There’s a new comedy kingpin in town.
Not that Judd Apatow is new, exactly. Closing in on 40, he has been writing movies and television ever since he abandoned his quest to be a stand-up comedian to write jokes for Fox’s sketch-comedy series, “The Ben Stiller Show.”
Like James L. Brooks, Apatow is a thinking man’s comedy writer-director who cut his teeth as a TV writer-creator and showrunner. Apatow’s gift, like Woody Allen’s, is being able to wring laughter out of the pain and shame of being a dork. (Steve Martin’s “The Jerk” is “one of the funniest movies of all time,” he says.) But unlike his gross-out comedy peers, Apatow also writes dreamy parts for women.
That’s what helped the writer-director hit his first movie, 2005’s “40 Year Old Virgin,” out of the four-quadrant park. The pic emerged as a sleeper hit before tallying $177 million worldwide. The director’s second film, “Knocked Up,” has already built a tsunami of praise in advance of Universal’s June 1 opening.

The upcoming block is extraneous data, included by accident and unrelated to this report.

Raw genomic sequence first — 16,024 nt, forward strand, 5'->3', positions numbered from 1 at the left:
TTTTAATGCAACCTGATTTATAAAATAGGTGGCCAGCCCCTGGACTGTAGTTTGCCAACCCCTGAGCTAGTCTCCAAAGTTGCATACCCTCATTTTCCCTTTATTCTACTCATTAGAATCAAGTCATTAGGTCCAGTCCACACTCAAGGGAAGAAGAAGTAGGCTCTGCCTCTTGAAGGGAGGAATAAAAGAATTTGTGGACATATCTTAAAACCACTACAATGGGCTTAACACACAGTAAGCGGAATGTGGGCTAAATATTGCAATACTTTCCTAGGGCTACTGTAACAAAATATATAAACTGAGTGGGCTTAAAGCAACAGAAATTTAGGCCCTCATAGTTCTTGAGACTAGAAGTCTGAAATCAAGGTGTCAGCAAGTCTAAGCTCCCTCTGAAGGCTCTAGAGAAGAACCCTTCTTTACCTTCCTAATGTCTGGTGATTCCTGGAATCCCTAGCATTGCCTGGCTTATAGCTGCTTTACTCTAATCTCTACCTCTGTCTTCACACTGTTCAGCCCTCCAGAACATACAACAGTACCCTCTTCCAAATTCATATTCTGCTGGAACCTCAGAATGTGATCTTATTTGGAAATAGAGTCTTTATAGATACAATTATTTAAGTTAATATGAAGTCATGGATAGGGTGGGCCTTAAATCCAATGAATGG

Apatow learned from such comic talents as Stiller, Garry Shandling and college roommate Adam Sandler. On 1994’s “Heavyweights,” Apatow’s first screenplay to make it to the screen, Stiller taught Apatow one of the tenets of comedy: Shoot a ton of footage first and sort out the right blend in the editing room. On “The Larry Sanders Show,” Shandling advised Apatow to keep things loose and to improvise — “to leave room for something magical to happen,” Apatow says.